What is sustainable construction and why is it important?
The construction industry, by its very nature, is a big user of natural resources. But with growing concerns over climate change and the finite nature of these resources, there is increasing pressure on construction firms to reduce their environmental impact.
While there are challenges involved in adopting sustainable construction methods, there are also great benefits too.
What is sustainable construction?
The goals of sustainable construction are to reduce the industry’s impact on the environment. Sustainable construction methods include:
- using renewable and recyclable resources;
- reducing energy consumption and waste;
- creating a healthy, environmentally-friendly environment;
- protecting the natural environment.
Why is sustainable construction important?
From energy usage to emissions, the construction industry has a huge impact on the environment.
Aside from the potential for building over wild habitats, the construction industry energy use is high. The heavy machinery used in construction still leans heavily on fossil fuels, and even inefficient electricity use can result in the unnecessary burning of fossil fuels further down the energy supply line. In fact, the construction industry accounts for an incredible 36% of worldwide energy usage, and 40% of CO2 emissions.
The fabrication and shipping of materials can have a great impact on carbon emissions. Mining for raw materials can result in the pollution of local water tables. The manufacture of concrete has resulted in over 2.8bn tonnes of CO2, a figure which is only going to keep increasing as 4bn tonnes of concrete is poured every year.
Construction can also result in hazardous waste, and the improper disposal of such waste can result in pollution that affects not just the environment, but also the health of people living in that area.
The challenges of sustainable construction
Adopting sustainable construction methods is not an overnight process; there are challenges to face, the greatest of which is cost. There will always be pressure on construction organisations to reduce costs where possible, but there are still concerns that sustainable construction methods will cost an organisation more.
The World Green Building Trends 2018 Smart Market Report reveals that almost 40% of UK firms reported that affordability was the greatest challenge presented by adopting sustainable construction practices. Almost 50% of firms stated that they expected green buildings to incur higher first costs.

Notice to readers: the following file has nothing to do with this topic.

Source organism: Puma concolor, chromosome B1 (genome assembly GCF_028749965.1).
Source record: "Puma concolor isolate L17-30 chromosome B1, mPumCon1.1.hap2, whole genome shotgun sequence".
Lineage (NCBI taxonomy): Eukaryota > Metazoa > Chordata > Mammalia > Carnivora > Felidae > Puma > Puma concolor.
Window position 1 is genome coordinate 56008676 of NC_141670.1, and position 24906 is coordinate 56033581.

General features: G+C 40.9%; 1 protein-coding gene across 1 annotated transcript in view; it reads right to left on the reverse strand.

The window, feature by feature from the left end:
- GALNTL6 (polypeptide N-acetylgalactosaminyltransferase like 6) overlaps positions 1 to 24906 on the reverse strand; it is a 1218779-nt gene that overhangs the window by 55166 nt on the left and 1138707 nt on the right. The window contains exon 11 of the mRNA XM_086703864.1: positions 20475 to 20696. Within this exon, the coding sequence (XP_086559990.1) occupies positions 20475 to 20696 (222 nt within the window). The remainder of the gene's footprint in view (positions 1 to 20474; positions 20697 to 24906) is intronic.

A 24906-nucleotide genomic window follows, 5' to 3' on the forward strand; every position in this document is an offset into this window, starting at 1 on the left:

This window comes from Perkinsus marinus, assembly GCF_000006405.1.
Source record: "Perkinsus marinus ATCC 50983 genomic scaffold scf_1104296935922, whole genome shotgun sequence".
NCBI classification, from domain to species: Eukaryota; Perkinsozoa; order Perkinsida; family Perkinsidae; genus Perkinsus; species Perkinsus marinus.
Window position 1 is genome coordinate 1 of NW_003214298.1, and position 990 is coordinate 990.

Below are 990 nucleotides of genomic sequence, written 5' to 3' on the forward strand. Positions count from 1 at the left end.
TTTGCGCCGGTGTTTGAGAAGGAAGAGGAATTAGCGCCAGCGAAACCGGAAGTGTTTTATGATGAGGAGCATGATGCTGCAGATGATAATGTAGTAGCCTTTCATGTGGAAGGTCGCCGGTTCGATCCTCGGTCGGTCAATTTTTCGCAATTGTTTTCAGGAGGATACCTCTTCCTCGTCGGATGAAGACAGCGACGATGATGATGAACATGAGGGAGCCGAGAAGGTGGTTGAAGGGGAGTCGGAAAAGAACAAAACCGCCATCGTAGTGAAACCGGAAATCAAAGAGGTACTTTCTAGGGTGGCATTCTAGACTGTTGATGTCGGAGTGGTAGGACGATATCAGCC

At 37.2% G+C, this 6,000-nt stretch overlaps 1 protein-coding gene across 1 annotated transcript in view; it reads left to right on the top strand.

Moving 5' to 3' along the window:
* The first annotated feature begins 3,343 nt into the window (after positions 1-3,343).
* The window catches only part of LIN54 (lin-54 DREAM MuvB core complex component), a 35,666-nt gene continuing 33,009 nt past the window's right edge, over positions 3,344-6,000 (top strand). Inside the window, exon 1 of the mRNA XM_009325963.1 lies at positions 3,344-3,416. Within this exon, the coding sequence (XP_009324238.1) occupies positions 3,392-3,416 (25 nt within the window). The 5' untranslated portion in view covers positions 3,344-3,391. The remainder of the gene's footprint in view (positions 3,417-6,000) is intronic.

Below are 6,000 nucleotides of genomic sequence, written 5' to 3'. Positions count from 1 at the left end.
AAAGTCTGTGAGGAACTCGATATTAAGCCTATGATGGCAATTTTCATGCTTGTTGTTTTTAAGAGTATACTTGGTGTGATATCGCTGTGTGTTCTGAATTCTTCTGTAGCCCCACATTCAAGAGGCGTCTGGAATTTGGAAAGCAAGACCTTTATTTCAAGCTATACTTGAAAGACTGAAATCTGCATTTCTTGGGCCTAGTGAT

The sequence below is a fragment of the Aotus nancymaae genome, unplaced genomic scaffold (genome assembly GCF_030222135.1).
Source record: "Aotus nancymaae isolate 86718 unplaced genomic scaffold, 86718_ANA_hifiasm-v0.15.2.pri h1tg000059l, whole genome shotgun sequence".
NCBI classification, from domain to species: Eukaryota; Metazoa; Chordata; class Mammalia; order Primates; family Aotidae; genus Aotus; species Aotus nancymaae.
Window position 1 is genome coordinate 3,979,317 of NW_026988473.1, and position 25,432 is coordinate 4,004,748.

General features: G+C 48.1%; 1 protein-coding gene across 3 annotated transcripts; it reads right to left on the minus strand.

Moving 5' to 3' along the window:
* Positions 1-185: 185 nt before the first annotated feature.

Couple that with 34% of firms reporting that they face client demand for greener buildings, and you can see that many construction firms fear that they will be caught in the middle of demand and high costs.
But there is a light at the end of the sustainable tunnel: the perceived value of green buildings. Owners of a green building feel they are worth 7% more than a traditional one, which is likely due to the reduced operating costs that result from building energy-efficient structures. This greater perceived value can be cited in tenders and can help offset any additional costs that might result from a sustainable construction.
The benefits of sustainable construction
Naturally, adopting sustainable construction methods will reduce your organisation’s impact on the environment. But there are more tangible benefits too which will help you demonstrate the value of sustainable construction beyond environmental concerns.
The truth of the matter is that green buildings do come with lower operating costs. In fact, research suggests that the use of the latest sustainable technologies in construction processes could potentially deliver a remarkable €410bn a year in savings on global energy spending.
There are also direct savings available for your organisation; by reducing waste, for instance, you will reduce the fees charged by your waste management company. By adopting more efficient vehicles, you will save on fuel costs.
And there is one more benefit that could have a huge benefit on your company; sustainable construction can help your organisation’s reputation by demonstrating your sense of corporate social responsibility.
Corporate Social Responsibility (CSR)
Awareness and interest in CSR, the idea that businesses should support good causes, is greater than ever. There is no question that CSR results in positive PR, but it can also influence buyer behaviour; when prices are similar, 91% of consumers are likely to switch to a different company if it’s associated with a good cause.
CSR can be shared amongst the supply chain. If your organisation only contracted suppliers that were committed to reducing their carbon footprint, for instance, this is positive PR for your organisation.
A sustainable idea
With an increasing amount of attention on the environmental impact of every industry, more construction firms are going to adopt sustainable construction methods. But, for now, your organisation has an opportunity to stand out from the crowd. Being able to boast of your green credentials will be a boost both to the natural environment, to the communities surrounding the build, and to your organisation’s reputation.